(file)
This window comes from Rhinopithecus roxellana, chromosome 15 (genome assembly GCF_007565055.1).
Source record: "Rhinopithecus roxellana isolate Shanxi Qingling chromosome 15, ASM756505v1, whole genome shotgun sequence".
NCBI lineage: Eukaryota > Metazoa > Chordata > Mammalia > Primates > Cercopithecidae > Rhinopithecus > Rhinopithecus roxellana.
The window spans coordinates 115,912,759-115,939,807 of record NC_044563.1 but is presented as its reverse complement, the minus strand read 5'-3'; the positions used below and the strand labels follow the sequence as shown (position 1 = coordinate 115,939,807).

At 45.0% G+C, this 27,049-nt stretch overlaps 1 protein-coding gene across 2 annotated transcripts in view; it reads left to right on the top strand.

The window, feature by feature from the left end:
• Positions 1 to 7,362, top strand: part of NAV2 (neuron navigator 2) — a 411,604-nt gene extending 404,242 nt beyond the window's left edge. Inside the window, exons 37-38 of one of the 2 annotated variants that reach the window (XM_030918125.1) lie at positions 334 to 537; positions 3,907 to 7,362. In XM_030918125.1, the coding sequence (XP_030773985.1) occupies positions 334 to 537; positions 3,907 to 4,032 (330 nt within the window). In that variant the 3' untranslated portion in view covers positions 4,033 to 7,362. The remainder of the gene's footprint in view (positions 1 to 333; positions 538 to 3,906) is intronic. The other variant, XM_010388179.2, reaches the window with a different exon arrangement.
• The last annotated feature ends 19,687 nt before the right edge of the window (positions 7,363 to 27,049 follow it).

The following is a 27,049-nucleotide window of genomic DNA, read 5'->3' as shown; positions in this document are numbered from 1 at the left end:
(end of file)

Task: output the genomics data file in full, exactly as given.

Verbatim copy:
This window comes from Rhinopithecus roxellana, chromosome 15 (genome assembly GCF_007565055.1).
Source record: "Rhinopithecus roxellana isolate Shanxi Qingling chromosome 15, ASM756505v1, whole genome shotgun sequence".
NCBI lineage: Eukaryota > Metazoa > Chordata > Mammalia > Primates > Cercopithecidae > Rhinopithecus > Rhinopithecus roxellana.
The window spans coordinates 115,912,759-115,939,807 of record NC_044563.1 but is presented as its reverse complement, the minus strand read 5'-3'; the positions used below and the strand labels follow the sequence as shown (position 1 = coordinate 115,939,807).

At 45.0% G+C, this 27,049-nt stretch overlaps 1 protein-coding gene across 2 annotated transcripts in view; it reads left to right on the top strand.

The window, feature by feature from the left end:
• Positions 1 to 7,362, top strand: part of NAV2 (neuron navigator 2) — a 411,604-nt gene extending 404,242 nt beyond the window's left edge. Inside the window, exons 37-38 of one of the 2 annotated variants that reach the window (XM_030918125.1) lie at positions 334 to 537; positions 3,907 to 7,362. In XM_030918125.1, the coding sequence (XP_030773985.1) occupies positions 334 to 537; positions 3,907 to 4,032 (330 nt within the window). In that variant the 3' untranslated portion in view covers positions 4,033 to 7,362. The remainder of the gene's footprint in view (positions 1 to 333; positions 538 to 3,906) is intronic. The other variant, XM_010388179.2, reaches the window with a different exon arrangement.
• The last annotated feature ends 19,687 nt before the right edge of the window (positions 7,363 to 27,049 follow it).

The following is a 27,049-nucleotide window of genomic DNA, read 5'->3' as shown; positions in this document are numbered from 1 at the left end: